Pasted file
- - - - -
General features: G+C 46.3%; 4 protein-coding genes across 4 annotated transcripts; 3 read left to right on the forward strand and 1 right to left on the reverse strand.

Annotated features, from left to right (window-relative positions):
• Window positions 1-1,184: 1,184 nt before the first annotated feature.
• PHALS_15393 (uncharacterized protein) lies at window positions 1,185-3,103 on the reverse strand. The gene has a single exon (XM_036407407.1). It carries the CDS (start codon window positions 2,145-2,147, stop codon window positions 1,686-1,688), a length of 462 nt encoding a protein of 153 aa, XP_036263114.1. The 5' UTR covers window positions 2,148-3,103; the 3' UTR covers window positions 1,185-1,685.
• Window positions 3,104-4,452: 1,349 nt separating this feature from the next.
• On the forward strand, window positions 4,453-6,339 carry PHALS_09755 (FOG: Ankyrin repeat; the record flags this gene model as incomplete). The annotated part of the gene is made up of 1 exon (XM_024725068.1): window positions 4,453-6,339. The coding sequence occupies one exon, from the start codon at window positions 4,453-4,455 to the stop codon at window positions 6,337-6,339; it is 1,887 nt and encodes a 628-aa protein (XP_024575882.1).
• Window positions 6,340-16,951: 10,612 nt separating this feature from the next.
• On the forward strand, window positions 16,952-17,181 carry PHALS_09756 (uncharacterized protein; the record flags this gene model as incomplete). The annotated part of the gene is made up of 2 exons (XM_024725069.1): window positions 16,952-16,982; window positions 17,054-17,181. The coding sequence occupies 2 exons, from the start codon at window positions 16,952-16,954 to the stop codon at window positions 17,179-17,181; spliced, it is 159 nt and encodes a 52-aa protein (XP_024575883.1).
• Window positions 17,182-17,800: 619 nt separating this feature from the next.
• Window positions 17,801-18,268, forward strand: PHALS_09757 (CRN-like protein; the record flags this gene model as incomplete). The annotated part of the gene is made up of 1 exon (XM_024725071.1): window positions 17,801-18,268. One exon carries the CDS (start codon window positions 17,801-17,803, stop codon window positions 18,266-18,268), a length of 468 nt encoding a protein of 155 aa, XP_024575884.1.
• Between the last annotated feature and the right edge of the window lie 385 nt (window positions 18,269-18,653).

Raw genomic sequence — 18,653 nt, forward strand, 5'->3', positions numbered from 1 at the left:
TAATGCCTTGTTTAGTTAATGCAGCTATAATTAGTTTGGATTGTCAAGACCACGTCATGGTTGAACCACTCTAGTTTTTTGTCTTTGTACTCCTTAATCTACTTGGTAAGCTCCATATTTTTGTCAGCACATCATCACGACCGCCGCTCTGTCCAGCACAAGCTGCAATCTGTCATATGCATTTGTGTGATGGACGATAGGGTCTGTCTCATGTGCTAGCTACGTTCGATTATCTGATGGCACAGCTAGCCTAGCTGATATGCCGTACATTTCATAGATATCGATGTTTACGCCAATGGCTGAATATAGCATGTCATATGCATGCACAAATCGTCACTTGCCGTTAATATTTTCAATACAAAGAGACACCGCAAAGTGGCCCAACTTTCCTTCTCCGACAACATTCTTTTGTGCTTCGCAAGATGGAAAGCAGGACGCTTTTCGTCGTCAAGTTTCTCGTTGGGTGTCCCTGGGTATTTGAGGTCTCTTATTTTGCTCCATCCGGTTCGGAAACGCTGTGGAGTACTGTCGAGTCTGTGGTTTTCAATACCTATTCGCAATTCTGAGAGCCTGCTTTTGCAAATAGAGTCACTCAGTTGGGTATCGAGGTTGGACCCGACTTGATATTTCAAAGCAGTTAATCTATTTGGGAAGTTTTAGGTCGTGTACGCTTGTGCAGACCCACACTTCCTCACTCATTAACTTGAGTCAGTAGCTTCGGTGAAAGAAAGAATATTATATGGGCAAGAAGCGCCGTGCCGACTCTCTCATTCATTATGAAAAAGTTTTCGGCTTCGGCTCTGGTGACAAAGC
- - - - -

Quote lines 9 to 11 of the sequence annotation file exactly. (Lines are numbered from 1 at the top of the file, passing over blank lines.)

• Window positions 17,182-17,800: 619 nt separating this feature from the next.
• Window positions 17,801-18,268, forward strand: PHALS_09757 (CRN-like protein; the record flags this gene model as incomplete). The annotated part of the gene is made up of 1 exon (XM_024725071.1): window positions 17,801-18,268. One exon carries the CDS (start codon window positions 17,801-17,803, stop codon window positions 18,266-18,268), a length of 468 nt encoding a protein of 155 aa, XP_024575884.1.
• Between the last annotated feature and the right edge of the window lie 385 nt (window positions 18,269-18,653).